It was shortly before Hemingway entered high school that what became known as the High School Movement developed. More secondary schools were created in the United States in recognition of the need for more educated workers and due to an increase in white-collar managerial positions, but robust graduation levels weren’t seen until the 1940s. According to Claudia Golden and Lawrence F. Katz in an article for The Journal of Economic History, “In 1900 just 6 percent of all 17-year olds in the United States graduated from secondary schools. By 1930, 30 percent did—35 percent outside the South.”
Life was also a lot tougher for many Americans. Most adults and many children worked six days a week. Worker health and safety protections were scarce. Disease still took a heavy toll. Child labor laws were just being implemented broadly in the country when Hemingway entered high school. It was not unusual to find homes lacking indoor plumbing across America well into the 1930s. There is a caption of a photograph from Lee Kennett’s book G.I.: The American Solder in World War II that has stayed with me since I first saw it. In the photo two G.I.’s are shaving in front of mirrors in a barracks restroom during the Second World War. The caption: “Shaving in the barracks. Though Spartan, the bathroom facilities of the barracks were better than those in many American homes.” It’s striking to me how much Hemingway’s youth was a lot closer to that of a young person today than those in his own time given his level of comfort, security and education.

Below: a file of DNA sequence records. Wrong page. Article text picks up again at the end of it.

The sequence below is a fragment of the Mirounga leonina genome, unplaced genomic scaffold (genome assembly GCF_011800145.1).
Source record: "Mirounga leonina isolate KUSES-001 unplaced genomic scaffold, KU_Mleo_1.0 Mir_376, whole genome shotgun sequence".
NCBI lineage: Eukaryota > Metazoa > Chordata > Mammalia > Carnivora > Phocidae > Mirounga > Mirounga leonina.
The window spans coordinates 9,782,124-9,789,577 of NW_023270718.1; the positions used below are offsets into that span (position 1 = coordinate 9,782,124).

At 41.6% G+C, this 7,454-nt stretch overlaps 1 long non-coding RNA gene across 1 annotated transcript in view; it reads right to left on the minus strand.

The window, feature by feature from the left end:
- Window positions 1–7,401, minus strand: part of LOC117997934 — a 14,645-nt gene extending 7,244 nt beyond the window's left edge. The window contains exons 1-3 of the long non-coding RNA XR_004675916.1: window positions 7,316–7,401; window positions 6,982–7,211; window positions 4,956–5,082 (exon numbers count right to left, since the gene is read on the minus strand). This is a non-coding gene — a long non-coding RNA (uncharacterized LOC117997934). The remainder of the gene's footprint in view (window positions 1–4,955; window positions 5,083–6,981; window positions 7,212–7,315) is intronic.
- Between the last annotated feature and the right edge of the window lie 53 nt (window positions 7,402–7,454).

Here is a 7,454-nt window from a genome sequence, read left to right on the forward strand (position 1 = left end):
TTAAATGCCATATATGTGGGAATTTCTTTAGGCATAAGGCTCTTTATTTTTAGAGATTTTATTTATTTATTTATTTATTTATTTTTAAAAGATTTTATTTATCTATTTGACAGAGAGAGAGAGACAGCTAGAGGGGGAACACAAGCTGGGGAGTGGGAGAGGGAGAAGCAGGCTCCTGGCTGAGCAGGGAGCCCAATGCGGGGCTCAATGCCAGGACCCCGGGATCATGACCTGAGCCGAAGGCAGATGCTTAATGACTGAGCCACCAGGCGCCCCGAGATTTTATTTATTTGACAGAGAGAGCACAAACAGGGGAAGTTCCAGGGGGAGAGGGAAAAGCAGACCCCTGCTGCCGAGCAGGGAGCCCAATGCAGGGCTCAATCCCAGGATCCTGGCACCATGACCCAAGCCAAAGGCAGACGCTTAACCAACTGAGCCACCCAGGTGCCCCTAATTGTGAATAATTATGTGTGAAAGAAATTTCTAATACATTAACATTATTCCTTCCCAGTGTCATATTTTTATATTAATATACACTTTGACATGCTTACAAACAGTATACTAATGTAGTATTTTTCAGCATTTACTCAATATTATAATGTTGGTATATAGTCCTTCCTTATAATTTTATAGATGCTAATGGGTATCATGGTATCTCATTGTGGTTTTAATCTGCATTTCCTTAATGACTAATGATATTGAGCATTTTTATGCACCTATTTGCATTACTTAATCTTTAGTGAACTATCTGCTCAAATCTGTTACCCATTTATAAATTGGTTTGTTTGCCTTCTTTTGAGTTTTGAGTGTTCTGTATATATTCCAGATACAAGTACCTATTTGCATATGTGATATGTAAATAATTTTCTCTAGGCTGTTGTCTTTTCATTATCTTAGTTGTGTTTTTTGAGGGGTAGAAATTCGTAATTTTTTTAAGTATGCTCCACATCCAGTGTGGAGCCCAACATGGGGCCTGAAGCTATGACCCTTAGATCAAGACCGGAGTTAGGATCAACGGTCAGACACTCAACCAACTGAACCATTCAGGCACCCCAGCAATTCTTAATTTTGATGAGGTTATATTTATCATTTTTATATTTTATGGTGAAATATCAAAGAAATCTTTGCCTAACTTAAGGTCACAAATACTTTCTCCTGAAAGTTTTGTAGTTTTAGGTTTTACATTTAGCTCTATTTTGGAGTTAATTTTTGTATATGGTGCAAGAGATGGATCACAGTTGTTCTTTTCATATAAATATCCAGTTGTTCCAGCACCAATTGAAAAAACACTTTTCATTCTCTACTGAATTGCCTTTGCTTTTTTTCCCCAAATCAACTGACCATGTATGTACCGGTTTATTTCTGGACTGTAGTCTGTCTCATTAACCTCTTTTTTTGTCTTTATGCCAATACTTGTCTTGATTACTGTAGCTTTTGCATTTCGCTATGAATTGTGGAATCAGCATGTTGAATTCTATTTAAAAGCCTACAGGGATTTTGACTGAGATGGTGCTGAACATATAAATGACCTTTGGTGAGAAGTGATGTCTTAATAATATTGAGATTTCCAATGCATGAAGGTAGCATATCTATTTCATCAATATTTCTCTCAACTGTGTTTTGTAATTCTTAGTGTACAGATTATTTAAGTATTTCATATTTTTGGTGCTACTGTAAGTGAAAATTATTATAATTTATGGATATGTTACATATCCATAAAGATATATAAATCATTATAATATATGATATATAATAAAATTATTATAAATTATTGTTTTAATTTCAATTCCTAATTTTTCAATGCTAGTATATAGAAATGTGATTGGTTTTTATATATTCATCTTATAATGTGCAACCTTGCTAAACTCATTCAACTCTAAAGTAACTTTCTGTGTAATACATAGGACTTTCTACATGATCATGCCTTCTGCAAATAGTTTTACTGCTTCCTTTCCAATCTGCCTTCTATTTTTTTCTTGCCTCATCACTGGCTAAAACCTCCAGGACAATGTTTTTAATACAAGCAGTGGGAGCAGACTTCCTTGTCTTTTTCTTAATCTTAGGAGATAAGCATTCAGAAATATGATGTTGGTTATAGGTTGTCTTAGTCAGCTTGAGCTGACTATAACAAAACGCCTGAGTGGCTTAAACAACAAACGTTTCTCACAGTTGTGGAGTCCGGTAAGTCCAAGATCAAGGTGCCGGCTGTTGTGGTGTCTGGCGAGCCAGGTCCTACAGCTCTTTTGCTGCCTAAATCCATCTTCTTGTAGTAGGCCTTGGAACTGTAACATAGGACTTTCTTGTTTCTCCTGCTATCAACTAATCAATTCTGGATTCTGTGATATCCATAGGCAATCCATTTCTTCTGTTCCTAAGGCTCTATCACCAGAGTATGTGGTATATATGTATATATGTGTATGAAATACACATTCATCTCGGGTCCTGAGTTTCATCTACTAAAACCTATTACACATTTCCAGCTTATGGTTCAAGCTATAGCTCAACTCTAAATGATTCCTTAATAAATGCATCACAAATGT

Hemingway seemed to have a pretty good time at Oak Park High. He played football, awkwardly, and made the first team his senior year. His dad was thrilled when Ernest won a varsity letter to wear on his sweater. He was on the swimming team in the winter and was captain of the water-basketball team. His writing was admired and often read aloud in class, and he published stories in the Tabula, the literary magazine, and the Trapeze, the school newspaper. He had his own typewriter, a second hand model that he pecked away on in his bedroom. His school had a spring break, just like many do today, and he and some buddies took a canoe trip in Starved Rock State Park in Illinois. He went camping again with some friends as the school year wound down.